Below we use Optimal Classification (OC) in R to plot two recent votes in the House. The first is its July 24 vote on an amendment by Rep. Justin Amash (R-MI) to defund the NSA’s controversial phone surveillance program, which failed by a 205-217 margin. The second is its July 17 vote to delay implementation of the Affordable Care Act’s (ACA) individual mandate to purchase health insurance, following a decision by the Obama administration that it will delay the employer mandate for one year. This vote passed by a 251-174 margin.
The House’s vote on the Amash amendment is interesting because both parties split fairly evenly on the issue: Democrats voted 111-83 in favor, while Republicans opposed it 94-134. As the plot below illustrates, there is not a great deal of ideological structure to the vote. To the extent there is, it seems to follow somewhat of a “two ends against the middle” pattern with the most liberal Democrats and most conservative Republicans supporting the measure while the relative moderates in both parties were more likely to oppose it. The first-dimension divide is more pronounced among Democrats: the mean first dimension coordinate of Yea Democrats was -0.75, while for Nay Democrats it was -0.62 (p < .01). The mean of Yea Republicans is 0.64 and the mean of Nay Republicans is 0.57 (p < .-01). OC actually calculates the optimal cutting line as dividing legislators along the second dimension, which which may be picking up an "establishment vs. outsider" divide (although the Proportional Reduction in Error [PRE] produced by this cutting line is a fairly low 0.42).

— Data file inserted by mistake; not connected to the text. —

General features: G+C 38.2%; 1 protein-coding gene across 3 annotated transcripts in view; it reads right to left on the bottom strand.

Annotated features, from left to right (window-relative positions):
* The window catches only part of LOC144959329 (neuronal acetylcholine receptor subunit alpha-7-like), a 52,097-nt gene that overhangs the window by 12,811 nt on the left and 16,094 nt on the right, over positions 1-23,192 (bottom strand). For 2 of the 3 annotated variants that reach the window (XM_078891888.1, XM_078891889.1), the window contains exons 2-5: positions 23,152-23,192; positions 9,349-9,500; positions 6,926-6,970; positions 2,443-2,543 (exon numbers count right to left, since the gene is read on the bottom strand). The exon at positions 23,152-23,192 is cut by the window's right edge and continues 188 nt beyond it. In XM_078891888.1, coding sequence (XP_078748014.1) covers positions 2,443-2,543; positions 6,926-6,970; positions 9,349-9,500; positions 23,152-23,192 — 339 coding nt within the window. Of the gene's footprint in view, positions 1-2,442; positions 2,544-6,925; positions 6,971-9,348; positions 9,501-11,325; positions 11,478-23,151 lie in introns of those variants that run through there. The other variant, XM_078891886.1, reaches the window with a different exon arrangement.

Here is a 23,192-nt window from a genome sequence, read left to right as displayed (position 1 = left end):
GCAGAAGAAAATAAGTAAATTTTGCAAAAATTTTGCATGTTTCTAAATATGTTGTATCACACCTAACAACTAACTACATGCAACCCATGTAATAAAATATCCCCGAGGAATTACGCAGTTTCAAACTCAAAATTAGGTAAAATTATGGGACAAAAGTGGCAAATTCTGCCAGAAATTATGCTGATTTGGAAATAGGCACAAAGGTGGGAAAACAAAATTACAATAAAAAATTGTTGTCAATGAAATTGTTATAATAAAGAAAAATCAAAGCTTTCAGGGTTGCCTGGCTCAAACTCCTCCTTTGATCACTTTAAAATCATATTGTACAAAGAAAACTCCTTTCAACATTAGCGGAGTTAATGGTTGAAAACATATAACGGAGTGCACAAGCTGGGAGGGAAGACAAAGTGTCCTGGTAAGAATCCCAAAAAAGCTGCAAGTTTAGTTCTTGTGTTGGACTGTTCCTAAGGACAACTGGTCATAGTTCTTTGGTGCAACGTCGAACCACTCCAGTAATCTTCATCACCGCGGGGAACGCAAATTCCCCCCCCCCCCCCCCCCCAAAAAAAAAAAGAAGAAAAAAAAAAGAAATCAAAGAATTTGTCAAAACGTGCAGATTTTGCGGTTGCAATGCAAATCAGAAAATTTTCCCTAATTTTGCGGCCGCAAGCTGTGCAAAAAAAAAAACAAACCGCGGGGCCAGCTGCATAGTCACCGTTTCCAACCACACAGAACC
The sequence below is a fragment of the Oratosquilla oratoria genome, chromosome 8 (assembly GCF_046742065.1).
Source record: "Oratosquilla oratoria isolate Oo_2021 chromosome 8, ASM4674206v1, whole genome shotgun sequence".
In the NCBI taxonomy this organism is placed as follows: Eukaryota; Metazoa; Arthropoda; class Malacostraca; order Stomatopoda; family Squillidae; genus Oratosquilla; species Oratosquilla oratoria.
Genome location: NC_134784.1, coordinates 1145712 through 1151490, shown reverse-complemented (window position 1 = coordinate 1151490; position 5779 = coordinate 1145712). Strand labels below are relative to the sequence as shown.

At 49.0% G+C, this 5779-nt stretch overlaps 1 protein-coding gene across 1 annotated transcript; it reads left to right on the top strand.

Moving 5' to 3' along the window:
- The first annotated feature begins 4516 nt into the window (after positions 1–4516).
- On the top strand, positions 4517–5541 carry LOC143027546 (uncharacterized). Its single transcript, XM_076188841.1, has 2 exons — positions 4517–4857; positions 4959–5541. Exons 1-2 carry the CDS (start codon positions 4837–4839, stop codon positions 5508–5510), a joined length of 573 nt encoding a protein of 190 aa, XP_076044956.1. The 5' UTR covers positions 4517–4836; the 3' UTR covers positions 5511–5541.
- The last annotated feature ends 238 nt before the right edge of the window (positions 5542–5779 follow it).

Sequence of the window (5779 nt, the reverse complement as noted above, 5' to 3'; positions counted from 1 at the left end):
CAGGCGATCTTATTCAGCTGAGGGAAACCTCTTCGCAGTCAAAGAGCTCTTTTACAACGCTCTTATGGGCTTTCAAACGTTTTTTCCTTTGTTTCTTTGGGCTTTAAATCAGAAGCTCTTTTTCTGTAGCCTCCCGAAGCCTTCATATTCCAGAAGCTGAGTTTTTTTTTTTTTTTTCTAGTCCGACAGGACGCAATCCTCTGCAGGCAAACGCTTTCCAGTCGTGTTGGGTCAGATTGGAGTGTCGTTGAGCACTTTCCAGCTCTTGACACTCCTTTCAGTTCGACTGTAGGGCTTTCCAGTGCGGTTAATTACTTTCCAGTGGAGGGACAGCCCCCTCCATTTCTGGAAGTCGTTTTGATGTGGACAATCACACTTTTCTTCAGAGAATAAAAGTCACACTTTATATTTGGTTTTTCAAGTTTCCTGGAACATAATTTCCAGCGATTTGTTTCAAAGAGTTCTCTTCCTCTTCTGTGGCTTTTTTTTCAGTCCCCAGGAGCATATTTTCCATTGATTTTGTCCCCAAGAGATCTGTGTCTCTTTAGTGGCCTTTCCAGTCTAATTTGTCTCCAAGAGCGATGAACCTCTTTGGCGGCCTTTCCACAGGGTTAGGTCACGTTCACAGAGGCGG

On the vote to delay the individual mandate, the first dimension is much more powerful in classifying the 22 House Democrats who supported the measure. These 22 Democrats constitute most of the remaining moderate-to-conservative Blue Dogs remaining in the House.